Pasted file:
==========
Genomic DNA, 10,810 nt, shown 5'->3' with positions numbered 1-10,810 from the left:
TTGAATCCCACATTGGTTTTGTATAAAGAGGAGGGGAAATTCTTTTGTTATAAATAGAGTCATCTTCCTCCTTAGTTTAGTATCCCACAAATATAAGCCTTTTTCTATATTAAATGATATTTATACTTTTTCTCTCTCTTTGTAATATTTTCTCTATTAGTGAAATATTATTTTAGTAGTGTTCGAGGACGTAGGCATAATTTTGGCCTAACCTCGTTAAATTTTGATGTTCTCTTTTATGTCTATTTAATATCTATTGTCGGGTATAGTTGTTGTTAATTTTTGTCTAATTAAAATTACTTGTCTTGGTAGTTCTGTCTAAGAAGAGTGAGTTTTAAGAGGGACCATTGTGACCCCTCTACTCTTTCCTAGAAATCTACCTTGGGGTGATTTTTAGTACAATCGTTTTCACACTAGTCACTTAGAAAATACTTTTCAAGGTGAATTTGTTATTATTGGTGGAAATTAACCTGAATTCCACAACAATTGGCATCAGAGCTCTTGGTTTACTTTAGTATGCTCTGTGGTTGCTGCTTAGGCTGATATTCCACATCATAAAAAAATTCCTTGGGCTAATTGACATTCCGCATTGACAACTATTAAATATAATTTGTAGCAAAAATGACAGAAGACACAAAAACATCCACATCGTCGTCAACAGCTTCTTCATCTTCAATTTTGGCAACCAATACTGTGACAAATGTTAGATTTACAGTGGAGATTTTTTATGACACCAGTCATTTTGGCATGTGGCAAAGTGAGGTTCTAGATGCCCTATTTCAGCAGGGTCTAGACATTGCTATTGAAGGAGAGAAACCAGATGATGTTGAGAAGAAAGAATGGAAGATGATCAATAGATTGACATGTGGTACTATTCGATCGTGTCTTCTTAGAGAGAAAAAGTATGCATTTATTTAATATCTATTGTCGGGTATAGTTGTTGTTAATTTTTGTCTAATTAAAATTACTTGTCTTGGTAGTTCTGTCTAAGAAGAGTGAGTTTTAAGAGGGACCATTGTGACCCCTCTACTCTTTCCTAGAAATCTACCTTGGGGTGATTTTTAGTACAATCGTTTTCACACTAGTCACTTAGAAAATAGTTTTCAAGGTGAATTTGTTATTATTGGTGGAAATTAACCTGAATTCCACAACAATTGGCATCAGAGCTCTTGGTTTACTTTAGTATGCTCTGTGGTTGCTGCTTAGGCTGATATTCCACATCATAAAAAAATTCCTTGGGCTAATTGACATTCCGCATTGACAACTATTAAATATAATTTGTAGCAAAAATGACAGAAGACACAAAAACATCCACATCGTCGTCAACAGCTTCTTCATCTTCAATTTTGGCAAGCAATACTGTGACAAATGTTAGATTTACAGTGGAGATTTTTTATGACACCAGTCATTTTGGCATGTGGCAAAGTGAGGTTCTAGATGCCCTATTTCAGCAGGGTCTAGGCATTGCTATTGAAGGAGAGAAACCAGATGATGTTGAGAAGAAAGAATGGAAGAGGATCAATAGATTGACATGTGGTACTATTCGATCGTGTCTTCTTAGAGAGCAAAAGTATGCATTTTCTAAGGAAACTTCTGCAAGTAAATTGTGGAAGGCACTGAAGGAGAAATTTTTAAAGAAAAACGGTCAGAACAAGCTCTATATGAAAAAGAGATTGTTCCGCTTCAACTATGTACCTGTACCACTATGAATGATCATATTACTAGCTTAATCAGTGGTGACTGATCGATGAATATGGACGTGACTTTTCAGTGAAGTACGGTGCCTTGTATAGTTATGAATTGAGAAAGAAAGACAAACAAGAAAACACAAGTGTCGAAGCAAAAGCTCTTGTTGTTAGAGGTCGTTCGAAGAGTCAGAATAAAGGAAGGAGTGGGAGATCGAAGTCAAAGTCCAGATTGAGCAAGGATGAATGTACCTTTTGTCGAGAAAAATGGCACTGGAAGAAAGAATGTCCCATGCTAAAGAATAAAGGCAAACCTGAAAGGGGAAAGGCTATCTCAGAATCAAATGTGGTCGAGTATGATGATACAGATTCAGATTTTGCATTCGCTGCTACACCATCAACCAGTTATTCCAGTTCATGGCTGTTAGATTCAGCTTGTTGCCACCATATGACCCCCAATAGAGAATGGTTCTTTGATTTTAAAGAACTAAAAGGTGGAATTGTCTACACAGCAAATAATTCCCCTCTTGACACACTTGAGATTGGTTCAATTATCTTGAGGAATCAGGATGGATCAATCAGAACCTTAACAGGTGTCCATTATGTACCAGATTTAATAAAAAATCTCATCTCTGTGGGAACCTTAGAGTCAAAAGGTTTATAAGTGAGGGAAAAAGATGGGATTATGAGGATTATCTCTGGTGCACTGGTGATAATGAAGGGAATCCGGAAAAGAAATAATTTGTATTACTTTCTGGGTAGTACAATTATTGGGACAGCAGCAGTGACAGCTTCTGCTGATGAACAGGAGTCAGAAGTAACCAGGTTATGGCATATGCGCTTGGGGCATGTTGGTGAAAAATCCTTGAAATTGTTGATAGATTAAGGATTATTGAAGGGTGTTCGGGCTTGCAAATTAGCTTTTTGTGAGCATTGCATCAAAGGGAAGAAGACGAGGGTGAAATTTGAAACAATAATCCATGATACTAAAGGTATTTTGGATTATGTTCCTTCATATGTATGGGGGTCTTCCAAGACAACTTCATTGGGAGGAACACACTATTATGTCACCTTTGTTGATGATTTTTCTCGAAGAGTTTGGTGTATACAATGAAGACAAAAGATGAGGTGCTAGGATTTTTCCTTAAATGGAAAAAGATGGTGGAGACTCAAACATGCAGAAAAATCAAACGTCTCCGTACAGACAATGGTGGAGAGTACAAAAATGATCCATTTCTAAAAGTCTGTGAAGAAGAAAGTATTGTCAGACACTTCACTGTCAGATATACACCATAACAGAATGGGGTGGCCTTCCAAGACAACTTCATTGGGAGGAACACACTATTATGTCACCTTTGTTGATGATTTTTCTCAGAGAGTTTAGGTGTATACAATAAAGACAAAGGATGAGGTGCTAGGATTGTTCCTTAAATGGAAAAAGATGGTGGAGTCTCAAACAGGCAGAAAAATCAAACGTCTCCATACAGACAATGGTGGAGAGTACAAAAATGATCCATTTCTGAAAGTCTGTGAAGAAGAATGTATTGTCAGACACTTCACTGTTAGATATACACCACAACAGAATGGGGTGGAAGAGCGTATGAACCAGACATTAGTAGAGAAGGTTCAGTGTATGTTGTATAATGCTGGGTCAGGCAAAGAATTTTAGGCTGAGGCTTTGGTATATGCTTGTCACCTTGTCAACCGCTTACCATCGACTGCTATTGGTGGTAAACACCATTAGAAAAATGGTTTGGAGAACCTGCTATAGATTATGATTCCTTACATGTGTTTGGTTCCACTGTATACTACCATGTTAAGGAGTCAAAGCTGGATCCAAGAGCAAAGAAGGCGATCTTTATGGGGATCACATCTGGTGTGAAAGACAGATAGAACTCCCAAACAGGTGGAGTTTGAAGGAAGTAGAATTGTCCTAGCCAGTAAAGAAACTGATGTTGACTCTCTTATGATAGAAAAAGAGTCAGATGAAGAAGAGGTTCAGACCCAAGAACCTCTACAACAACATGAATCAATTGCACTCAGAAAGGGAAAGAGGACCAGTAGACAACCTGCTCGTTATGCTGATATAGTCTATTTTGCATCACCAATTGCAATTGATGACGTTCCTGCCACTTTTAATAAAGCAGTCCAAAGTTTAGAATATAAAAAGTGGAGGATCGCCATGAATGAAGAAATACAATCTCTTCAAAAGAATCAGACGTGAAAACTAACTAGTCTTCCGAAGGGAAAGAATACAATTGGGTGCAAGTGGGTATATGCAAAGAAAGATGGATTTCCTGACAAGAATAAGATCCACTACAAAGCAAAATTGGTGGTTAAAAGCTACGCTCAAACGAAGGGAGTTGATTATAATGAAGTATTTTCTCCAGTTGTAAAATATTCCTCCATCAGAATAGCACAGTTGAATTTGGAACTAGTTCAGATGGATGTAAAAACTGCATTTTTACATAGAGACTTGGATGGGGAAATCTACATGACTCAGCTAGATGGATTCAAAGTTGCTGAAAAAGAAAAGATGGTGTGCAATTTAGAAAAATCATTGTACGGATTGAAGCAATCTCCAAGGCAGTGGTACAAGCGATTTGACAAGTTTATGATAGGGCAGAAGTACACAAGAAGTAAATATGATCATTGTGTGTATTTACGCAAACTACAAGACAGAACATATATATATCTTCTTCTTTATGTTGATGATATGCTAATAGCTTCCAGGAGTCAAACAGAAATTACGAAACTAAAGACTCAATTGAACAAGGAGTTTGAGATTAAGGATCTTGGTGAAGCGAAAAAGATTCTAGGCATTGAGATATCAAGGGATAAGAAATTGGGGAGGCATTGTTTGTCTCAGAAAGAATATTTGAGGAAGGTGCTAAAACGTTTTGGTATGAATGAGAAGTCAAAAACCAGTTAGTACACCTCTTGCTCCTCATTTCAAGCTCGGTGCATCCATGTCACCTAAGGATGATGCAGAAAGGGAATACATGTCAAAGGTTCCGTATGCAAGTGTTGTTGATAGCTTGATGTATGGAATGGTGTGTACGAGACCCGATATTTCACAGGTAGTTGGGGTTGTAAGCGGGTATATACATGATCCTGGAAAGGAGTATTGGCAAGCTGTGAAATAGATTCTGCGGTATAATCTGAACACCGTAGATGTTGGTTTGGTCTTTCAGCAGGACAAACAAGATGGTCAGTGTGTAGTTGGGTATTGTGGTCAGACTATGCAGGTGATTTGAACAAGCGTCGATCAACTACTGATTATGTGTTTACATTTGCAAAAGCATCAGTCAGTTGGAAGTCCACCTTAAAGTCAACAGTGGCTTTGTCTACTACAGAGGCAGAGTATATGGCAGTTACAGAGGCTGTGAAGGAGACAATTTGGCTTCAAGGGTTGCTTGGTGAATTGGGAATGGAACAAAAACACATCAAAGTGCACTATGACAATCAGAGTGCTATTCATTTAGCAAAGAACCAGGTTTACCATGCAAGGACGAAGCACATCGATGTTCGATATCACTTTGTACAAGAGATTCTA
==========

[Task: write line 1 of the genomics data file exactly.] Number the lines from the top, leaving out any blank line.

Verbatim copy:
Genomic DNA, 10,810 nt, shown 5'->3' with positions numbered 1-10,810 from the left: